Leave the table hungry, because you couldn't leave
Don't ask for bread, they don't sell it.
S. Eat your pie first, life's uncertain in this shop.
Come to class at 10 o'clock.
Leave at 2 o'clock.
Don't have your lessons studied.
Keep your eye on the teacher.
Don't laugh at the teacher.
Keep your hands off the lower classmen.
Watch your step.
CAESAR CLASS RULES.
Have your Book.
Have your t'pony" hid securely.
Be sure and translate your lesson in your book be-
Lift the Window.
Whisper to your neighbor.
After class throw your ponies out the window.
a. Have your ponies in your head if the wind hasn't
blown them away.
b. Have a pencil.
c. Secure paper from the teacher.
d. Wait until the teacher puts the questions on the
e. Get out your ponies.
f. Answer the questions.
g. Hand your paper in and take your seat.
Dick-How do you feel, Coulter?
Coulter-Che had just eaten eggs for breakfast! Oh, just
like a spring chicken.
Dick-Huh! egg hatched quickly, didn't it?
Dudley-Crather freshl Whadda you got in the shape of
autoniobile tires '?
Sarcastie Clerk--Funeral wreaths, life preservers, inva-
lid cushions, wedding rings and doughnuts.
Dot-How would you like to take a nice long walk?
MossybGreatQ l'd be delighted.
Dot--Well, don't let me detain you-
Dear-fvvrote the young inan who had been turned down
the night before and craved vengeaneeb Last night l propos-
ed to you, but really have forgotten whether you said yes or
no. These little things slip one's mind so.
Dear-lshe wrote back? l was glad to get your letter.
I renienibered having said no to sonieone last night, but had
forgotten to vyhoni. These little things certainly do slip one's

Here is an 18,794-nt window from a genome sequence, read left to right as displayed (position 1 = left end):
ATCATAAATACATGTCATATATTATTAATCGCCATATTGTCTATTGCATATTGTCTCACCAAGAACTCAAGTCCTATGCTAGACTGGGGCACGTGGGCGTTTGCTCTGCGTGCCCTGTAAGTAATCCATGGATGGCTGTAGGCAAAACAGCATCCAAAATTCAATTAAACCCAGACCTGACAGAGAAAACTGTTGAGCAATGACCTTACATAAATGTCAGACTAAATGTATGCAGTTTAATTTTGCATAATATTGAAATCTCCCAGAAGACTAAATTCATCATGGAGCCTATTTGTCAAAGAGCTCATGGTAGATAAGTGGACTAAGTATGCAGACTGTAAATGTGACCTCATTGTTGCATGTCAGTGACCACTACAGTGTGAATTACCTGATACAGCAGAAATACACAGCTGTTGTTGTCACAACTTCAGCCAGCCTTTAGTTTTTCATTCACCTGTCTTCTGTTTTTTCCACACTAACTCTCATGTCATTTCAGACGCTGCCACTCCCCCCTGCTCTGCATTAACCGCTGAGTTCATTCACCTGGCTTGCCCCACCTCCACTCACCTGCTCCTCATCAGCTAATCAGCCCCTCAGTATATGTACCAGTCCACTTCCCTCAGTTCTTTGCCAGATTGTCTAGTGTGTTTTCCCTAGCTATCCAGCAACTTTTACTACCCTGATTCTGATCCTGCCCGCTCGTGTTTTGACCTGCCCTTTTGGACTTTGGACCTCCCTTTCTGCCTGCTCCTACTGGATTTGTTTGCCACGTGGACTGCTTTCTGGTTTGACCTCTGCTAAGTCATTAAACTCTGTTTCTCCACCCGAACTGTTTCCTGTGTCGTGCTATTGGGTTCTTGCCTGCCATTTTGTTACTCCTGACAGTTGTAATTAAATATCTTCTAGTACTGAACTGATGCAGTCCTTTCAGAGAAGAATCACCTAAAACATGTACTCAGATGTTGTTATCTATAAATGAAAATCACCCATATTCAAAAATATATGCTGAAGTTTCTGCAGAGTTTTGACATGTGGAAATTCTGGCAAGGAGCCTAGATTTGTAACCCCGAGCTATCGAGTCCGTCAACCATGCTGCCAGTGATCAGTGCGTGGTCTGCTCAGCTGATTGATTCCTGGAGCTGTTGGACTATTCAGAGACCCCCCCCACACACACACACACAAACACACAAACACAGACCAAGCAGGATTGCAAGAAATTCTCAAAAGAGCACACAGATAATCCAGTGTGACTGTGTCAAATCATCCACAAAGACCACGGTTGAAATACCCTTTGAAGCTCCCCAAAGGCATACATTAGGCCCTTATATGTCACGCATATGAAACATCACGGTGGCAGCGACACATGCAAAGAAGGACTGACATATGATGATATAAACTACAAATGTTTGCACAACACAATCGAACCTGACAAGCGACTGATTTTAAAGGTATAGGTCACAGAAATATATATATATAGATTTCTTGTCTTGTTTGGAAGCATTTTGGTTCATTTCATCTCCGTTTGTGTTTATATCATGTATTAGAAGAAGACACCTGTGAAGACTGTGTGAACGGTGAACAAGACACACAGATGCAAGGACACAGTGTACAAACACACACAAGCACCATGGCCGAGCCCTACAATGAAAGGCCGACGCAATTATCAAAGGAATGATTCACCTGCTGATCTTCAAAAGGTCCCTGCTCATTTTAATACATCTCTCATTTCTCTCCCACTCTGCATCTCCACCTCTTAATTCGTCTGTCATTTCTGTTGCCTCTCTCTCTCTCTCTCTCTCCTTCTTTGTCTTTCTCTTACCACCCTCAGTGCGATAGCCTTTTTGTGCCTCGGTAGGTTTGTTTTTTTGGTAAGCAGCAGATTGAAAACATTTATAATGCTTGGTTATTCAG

Mike-What shall We do tonight 'Z
Dick-l'll tell you, l'll toss a coin, heads We go to the mov-
ies, tails we make candy, and if it stands on edge, We study.
Ile met her in the meadow,
When the sun was shining low,
And they walked along together,
In the twilight after glow.
Prof. Hartman-You are always behind in your studies.
Gilly-Well, you see it gives me a chance to pursue them.
Prof. Williams-fTo Agricultural class as he crosses the
tenth barbed wire fencel Now I have a few more points to
Late to bed and late to rise,
Thatis the way with these student guys,
Early to bed and up with the sun,
May make a man wise, but he loses the sun.
Mr. WilliamsMThat'll do sir-your explanation is as
clear as mud.
"Miky"-Well, that covers the ground anyway, sir.
Fresh-Why do they have knots on the ocean '?
Soph-So they can have the ocean tide.
A green little Freshman in a green little way,
Mixed chemicals up for fun one day,
The green little grasses now tenderly sway,
O'er the green little Freshman's green little grave-
fHeard in front of the Gymnasiumj
Thelma-Letls go in and play suicide.
Sara-Don't want to, it gives me the gym-jams.
Miriam-Why is this letter damp?
Margaret-Postage due, I suppose.
Mr. Hartman-My business in life is to save young men.